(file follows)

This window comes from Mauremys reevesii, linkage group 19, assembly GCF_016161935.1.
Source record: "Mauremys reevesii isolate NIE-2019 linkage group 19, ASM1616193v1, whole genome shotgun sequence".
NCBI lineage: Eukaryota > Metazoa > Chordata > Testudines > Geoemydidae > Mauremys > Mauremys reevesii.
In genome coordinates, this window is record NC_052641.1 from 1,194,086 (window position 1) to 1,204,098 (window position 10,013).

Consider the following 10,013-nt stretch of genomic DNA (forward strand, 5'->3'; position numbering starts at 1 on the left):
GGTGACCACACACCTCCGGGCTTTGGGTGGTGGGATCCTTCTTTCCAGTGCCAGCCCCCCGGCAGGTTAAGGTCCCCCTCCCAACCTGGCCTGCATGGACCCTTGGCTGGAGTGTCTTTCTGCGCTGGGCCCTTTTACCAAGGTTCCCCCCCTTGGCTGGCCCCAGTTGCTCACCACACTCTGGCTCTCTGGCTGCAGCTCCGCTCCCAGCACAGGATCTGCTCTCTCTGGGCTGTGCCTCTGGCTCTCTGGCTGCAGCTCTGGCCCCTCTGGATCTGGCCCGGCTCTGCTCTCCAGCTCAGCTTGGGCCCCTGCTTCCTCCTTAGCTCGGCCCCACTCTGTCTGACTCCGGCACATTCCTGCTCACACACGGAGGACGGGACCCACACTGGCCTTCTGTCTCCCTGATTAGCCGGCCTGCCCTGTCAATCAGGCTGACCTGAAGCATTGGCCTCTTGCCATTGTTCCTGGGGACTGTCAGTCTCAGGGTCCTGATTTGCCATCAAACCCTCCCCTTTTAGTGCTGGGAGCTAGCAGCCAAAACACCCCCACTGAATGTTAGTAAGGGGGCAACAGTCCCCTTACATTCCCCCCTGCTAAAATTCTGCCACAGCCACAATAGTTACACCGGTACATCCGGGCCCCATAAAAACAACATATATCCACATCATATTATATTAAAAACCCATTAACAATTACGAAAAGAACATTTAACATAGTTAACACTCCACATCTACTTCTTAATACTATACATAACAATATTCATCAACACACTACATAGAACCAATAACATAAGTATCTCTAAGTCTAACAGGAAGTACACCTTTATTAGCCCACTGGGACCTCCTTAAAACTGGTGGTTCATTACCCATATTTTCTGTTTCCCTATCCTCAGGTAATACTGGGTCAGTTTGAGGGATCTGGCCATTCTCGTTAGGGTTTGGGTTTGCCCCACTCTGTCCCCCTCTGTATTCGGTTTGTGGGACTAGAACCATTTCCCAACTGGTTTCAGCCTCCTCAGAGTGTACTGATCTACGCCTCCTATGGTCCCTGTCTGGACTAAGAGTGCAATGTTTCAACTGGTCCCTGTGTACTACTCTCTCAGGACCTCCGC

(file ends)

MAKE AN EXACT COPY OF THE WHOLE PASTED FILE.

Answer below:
This window comes from Mauremys reevesii, linkage group 19, assembly GCF_016161935.1.
Source record: "Mauremys reevesii isolate NIE-2019 linkage group 19, ASM1616193v1, whole genome shotgun sequence".
NCBI lineage: Eukaryota > Metazoa > Chordata > Testudines > Geoemydidae > Mauremys > Mauremys reevesii.
In genome coordinates, this window is record NC_052641.1 from 1,194,086 (window position 1) to 1,204,098 (window position 10,013).

Consider the following 10,013-nt stretch of genomic DNA (forward strand, 5'->3'; position numbering starts at 1 on the left):
GGTGACCACACACCTCCGGGCTTTGGGTGGTGGGATCCTTCTTTCCAGTGCCAGCCCCCCGGCAGGTTAAGGTCCCCCTCCCAACCTGGCCTGCATGGACCCTTGGCTGGAGTGTCTTTCTGCGCTGGGCCCTTTTACCAAGGTTCCCCCCCTTGGCTGGCCCCAGTTGCTCACCACACTCTGGCTCTCTGGCTGCAGCTCCGCTCCCAGCACAGGATCTGCTCTCTCTGGGCTGTGCCTCTGGCTCTCTGGCTGCAGCTCTGGCCCCTCTGGATCTGGCCCGGCTCTGCTCTCCAGCTCAGCTTGGGCCCCTGCTTCCTCCTTAGCTCGGCCCCACTCTGTCTGACTCCGGCACATTCCTGCTCACACACGGAGGACGGGACCCACACTGGCCTTCTGTCTCCCTGATTAGCCGGCCTGCCCTGTCAATCAGGCTGACCTGAAGCATTGGCCTCTTGCCATTGTTCCTGGGGACTGTCAGTCTCAGGGTCCTGATTTGCCATCAAACCCTCCCCTTTTAGTGCTGGGAGCTAGCAGCCAAAACACCCCCACTGAATGTTAGTAAGGGGGCAACAGTCCCCTTACATTCCCCCCTGCTAAAATTCTGCCACAGCCACAATAGTTACACCGGTACATCCGGGCCCCATAAAAACAACATATATCCACATCATATTATATTAAAAACCCATTAACAATTACGAAAAGAACATTTAACATAGTTAACACTCCACATCTACTTCTTAATACTATACATAACAATATTCATCAACACACTACATAGAACCAATAACATAAGTATCTCTAAGTCTAACAGGAAGTACACCTTTATTAGCCCACTGGGACCTCCTTAAAACTGGTGGTTCATTACCCATATTTTCTGTTTCCCTATCCTCAGGTAATACTGGGTCAGTTTGAGGGATCTGGCCATTCTCGTTAGGGTTTGGGTTTGCCCCACTCTGTCCCCCTCTGTATTCGGTTTGTGGGACTAGAACCATTTCCCAACTGGTTTCAGCCTCCTCAGAGTGTACTGATCTACGCCTCCTATGGTCCCTGTCTGGACTAAGAGTGCAATGTTTCAACTGGTCCCTGTGTACTACTCTCTCAGGACCTCCGC